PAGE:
Today marked the first time I was permitted into the vet’s office since the Coronavirus. It was a joy to be able to take some photos. This is such a fundamental part of the human-dog experience.
For Zinnia, it was a different story. She almost lost her chill in there. She was poked and pinched within an inch of her life. We went there for a small thing, but it seemed to grow into bigger things.
Zinnia had a rough morning at the vet (it was a $471.oo visit). She jumped into a sordid pool out in the woods a day ago and came home, itching and scratching continuously and intensely.
She injured a nail and was bleeding from it; blood was all over the floor—some good reasons to go to the vet and see what was happening.
And as I held her head during Dr. Roosevelt’s examination (Dr. Fariello was off), I noticed a hot spot, an inflammation or infection she had picked up in the fetid water. They are common for Labs, but untreated can cause a lot of trouble.
Zinnia also needed her anal glands expressed and antihistamines for the itching, ointment for the hot spot, and a steroid shot. We had to ensure the itching wasn’t the result of an infection. That would require antibiotics.
She also needed a new flea and tick color, and we switched her food to a less fatty mix. I’d like her to lose a few pounds, although Dr. Roosevelt said some dogs are just genetically stocky, like Yellow Labs, and her breeder says she’s where she ought to be.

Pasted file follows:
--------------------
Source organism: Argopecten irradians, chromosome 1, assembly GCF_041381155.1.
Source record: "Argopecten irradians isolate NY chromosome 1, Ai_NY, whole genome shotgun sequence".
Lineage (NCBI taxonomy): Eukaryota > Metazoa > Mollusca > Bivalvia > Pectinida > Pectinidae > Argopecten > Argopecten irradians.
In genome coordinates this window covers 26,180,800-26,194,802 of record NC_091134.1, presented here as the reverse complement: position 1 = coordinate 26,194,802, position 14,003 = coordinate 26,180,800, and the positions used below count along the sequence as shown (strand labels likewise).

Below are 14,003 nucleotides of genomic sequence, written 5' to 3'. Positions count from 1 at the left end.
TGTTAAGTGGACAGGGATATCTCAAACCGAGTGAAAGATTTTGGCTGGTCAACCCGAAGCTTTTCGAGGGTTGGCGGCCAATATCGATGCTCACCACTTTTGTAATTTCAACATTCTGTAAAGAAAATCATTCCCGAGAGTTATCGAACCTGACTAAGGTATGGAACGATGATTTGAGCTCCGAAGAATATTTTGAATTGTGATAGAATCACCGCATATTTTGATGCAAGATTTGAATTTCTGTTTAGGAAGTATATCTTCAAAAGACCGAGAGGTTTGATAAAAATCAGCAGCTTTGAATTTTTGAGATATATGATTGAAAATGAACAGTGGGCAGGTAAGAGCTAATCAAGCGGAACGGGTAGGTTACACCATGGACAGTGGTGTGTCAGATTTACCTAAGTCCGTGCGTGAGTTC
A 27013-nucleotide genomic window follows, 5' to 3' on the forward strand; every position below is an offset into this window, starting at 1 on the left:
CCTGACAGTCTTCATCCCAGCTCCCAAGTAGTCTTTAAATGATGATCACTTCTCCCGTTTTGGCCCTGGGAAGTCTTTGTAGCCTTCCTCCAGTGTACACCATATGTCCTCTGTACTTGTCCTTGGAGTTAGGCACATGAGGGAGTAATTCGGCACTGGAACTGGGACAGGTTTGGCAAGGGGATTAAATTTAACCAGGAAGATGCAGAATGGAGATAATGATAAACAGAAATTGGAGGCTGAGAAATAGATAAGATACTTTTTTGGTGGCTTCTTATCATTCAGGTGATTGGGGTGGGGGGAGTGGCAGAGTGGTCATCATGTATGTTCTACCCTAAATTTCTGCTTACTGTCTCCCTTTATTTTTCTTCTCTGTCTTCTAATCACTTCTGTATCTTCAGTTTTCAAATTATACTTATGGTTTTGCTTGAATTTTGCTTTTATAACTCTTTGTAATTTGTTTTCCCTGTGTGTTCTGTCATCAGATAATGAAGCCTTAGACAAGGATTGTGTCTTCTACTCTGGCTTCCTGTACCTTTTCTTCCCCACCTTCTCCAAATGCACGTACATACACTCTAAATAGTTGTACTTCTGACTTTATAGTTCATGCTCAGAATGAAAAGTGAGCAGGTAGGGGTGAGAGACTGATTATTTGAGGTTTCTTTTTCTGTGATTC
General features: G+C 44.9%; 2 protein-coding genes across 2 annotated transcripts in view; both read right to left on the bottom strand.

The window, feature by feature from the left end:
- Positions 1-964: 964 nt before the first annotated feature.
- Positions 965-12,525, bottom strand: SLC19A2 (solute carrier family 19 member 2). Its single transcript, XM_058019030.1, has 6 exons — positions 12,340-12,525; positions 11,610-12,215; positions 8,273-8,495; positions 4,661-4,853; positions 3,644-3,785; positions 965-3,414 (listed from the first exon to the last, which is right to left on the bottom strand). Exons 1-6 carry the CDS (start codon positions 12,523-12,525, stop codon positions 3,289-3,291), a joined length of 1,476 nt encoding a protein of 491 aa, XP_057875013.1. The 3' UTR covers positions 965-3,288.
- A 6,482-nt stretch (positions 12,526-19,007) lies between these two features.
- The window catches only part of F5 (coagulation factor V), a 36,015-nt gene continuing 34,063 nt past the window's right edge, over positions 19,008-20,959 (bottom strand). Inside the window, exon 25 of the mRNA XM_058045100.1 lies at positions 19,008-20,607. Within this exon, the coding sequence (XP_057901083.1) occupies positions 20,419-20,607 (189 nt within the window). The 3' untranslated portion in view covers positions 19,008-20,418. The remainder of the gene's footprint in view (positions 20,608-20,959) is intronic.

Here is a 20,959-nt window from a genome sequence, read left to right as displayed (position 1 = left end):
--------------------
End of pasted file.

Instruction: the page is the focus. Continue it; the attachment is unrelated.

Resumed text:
I ended up in the middle; I’d like to see her trim down a bit.
But the tick collar and the big bag of new food sent the bill shooting up. That’s life; I’ve retired from panicking about money; I think I’m close to breaking the spell. We will figure it all out.
Zinnia loves Nichole, but she went a little bonkers when they used an electric razor to cut the fur around the hot spot on her lower neck. She wasn’t crazy about the anal glad work either. (I skipped a photo of that.)
Nicole was unfazed; she knew how to handle dogs. Several times, Zinnia broke free and ran over to hide behind me, but there was no refuge, Nicole and Cassandra, the two vet techs, are more challenging than any dog or ten older men.
They put some medicine on the hot spot and trimmed the rest of her nails.
No antibiotics, new dog food to take home, pills, and a tube of ointment. The itching is quieting, Zinnia is gulping down water (the steroid shot), and the antihistamine pills seem to be working.
Zinnia is exhausted, but it was good we went. We got a lot of things done.
Dr. Roosevelt had no trouble getting down on the floor and into Zinnia’s ear. They don’t seem to put dogs up on tables any longer, they get right down onto the ground with them.